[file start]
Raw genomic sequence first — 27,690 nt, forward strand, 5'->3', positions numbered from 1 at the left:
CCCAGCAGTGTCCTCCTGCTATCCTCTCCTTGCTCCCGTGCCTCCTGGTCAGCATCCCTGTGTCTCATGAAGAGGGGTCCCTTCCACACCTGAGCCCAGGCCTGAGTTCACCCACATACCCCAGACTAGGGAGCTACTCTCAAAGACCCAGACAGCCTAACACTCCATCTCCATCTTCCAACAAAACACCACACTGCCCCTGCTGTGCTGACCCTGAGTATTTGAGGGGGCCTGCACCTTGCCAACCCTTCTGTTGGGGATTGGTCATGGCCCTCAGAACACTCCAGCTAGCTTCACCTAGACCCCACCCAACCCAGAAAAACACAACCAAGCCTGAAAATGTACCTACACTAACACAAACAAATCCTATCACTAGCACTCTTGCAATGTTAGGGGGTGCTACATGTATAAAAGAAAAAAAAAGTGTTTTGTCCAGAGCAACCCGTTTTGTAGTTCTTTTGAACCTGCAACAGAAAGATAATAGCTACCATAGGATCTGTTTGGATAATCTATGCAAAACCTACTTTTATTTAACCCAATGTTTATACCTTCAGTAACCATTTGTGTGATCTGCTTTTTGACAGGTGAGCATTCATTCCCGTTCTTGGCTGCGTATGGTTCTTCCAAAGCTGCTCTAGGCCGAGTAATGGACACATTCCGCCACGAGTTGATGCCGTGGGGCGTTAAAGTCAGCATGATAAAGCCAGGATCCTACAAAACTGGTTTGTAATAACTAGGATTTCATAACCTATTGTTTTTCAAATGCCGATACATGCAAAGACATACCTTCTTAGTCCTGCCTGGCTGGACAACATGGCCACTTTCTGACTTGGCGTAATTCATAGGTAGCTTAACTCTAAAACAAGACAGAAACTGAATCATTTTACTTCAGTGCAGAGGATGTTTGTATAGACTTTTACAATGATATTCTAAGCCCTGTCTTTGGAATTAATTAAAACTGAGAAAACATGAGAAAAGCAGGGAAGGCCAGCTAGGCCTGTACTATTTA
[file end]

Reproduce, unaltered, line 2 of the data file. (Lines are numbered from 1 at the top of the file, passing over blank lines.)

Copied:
CCCAGCAGTGTCCTCCTGCTATCCTCTCCTTGCTCCCGTGCCTCCTGGTCAGCATCCCTGTGTCTCATGAAGAGGGGTCCCTTCCACACCTGAGCCCAGGCCTGAGTTCACCCACATACCCCAGACTAGGGAGCTACTCTCAAAGACCCAGACAGCCTAACACTCCATCTCCATCTTCCAACAAAACACCACACTGCCCCTGCTGTGCTGACCCTGAGTATTTGAGGGGGCCTGCACCTTGCCAACCCTTCTGTTGGGGATTGGTCATGGCCCTCAGAACACTCCAGCTAGCTTCACCTAGACCCCACCCAACCCAGAAAAACACAACCAAGCCTGAAAATGTACCTACACTAACACAAACAAATCCTATCACTAGCACTCTTGCAATGTTAGGGGGTGCTACATGTATAAAAGAAAAAAAAAGTGTTTTGTCCAGAGCAACCCGTTTTGTAGTTCTTTTGAACCTGCAACAGAAAGATAATAGCTACCATAGGATCTGTTTGGATAATCTATGCAAAACCTACTTTTATTTAACCCAATGTTTATACCTTCAGTAACCATTTGTGTGATCTGCTTTTTGACAGGTGAGCATTCATTCCCGTTCTTGGCTGCGTATGGTTCTTCCAAAGCTGCTCTAGGCCGAGTAATGGACACATTCCGCCACGAGTTGATGCCGTGGGGCGTTAAAGTCAGCATGATAAAGCCAGGATCCTACAAAACTGGTTTGTAATAACTAGGATTTCATAACCTATTGTTTTTCAAATGCCGATACATGCAAAGACATACCTTCTTAGTCCTGCCTGGCTGGACAACATGGCCACTTTCTGACTTGGCGTAATTCATAGGTAGCTTAACTCTAAAACAAGACAGAAACTGAATCATTTTACTTCAGTGCAGAGGATGTTTGTATAGACTTTTACAATGATATTCTAAGCCCTGTCTTTGGAATTAATTAAAACTGAGAAAACATGAGAAAAGCAGGGAAGGCCAGCTAGGCCTGTACTATTTA